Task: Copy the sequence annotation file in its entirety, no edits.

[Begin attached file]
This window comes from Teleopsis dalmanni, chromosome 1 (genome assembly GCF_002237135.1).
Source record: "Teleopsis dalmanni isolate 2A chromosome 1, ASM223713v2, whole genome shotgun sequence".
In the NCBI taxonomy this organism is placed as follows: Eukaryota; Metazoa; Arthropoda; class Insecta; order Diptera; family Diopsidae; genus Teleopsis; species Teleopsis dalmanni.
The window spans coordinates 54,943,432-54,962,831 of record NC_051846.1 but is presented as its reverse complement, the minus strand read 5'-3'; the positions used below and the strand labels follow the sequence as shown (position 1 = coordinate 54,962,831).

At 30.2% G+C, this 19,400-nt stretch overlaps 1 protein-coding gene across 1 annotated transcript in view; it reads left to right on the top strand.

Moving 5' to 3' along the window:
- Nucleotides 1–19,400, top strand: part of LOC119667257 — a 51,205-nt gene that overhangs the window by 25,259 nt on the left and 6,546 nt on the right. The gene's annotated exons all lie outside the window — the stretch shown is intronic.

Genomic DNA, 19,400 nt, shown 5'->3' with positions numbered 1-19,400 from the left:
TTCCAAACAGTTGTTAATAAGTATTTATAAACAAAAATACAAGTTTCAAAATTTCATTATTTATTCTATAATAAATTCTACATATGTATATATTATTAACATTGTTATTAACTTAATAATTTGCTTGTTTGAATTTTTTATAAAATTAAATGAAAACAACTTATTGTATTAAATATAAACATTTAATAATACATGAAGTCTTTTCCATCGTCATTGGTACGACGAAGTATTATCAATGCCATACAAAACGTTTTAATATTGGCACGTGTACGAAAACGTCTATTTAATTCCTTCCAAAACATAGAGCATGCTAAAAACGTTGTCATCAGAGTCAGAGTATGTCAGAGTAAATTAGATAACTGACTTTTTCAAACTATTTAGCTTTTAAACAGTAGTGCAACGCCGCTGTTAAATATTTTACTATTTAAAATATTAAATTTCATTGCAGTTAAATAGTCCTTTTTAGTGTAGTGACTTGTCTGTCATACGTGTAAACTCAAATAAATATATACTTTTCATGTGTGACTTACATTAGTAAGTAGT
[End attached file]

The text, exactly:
This window comes from Teleopsis dalmanni, chromosome 1 (genome assembly GCF_002237135.1).
Source record: "Teleopsis dalmanni isolate 2A chromosome 1, ASM223713v2, whole genome shotgun sequence".
In the NCBI taxonomy this organism is placed as follows: Eukaryota; Metazoa; Arthropoda; class Insecta; order Diptera; family Diopsidae; genus Teleopsis; species Teleopsis dalmanni.
The window spans coordinates 54,943,432-54,962,831 of record NC_051846.1 but is presented as its reverse complement, the minus strand read 5'-3'; the positions used below and the strand labels follow the sequence as shown (position 1 = coordinate 54,962,831).

At 30.2% G+C, this 19,400-nt stretch overlaps 1 protein-coding gene across 1 annotated transcript in view; it reads left to right on the top strand.

Moving 5' to 3' along the window:
- Nucleotides 1–19,400, top strand: part of LOC119667257 — a 51,205-nt gene that overhangs the window by 25,259 nt on the left and 6,546 nt on the right. The gene's annotated exons all lie outside the window — the stretch shown is intronic.

Genomic DNA, 19,400 nt, shown 5'->3' with positions numbered 1-19,400 from the left:
TTCCAAACAGTTGTTAATAAGTATTTATAAACAAAAATACAAGTTTCAAAATTTCATTATTTATTCTATAATAAATTCTACATATGTATATATTATTAACATTGTTATTAACTTAATAATTTGCTTGTTTGAATTTTTTATAAAATTAAATGAAAACAACTTATTGTATTAAATATAAACATTTAATAATACATGAAGTCTTTTCCATCGTCATTGGTACGACGAAGTATTATCAATGCCATACAAAACGTTTTAATATTGGCACGTGTACGAAAACGTCTATTTAATTCCTTCCAAAACATAGAGCATGCTAAAAACGTTGTCATCAGAGTCAGAGTATGTCAGAGTAAATTAGATAACTGACTTTTTCAAACTATTTAGCTTTTAAACAGTAGTGCAACGCCGCTGTTAAATATTTTACTATTTAAAATATTAAATTTCATTGCAGTTAAATAGTCCTTTTTAGTGTAGTGACTTGTCTGTCATACGTGTAAACTCAAATAAATATATACTTTTCATGTGTGACTTACATTAGTAAGTAGT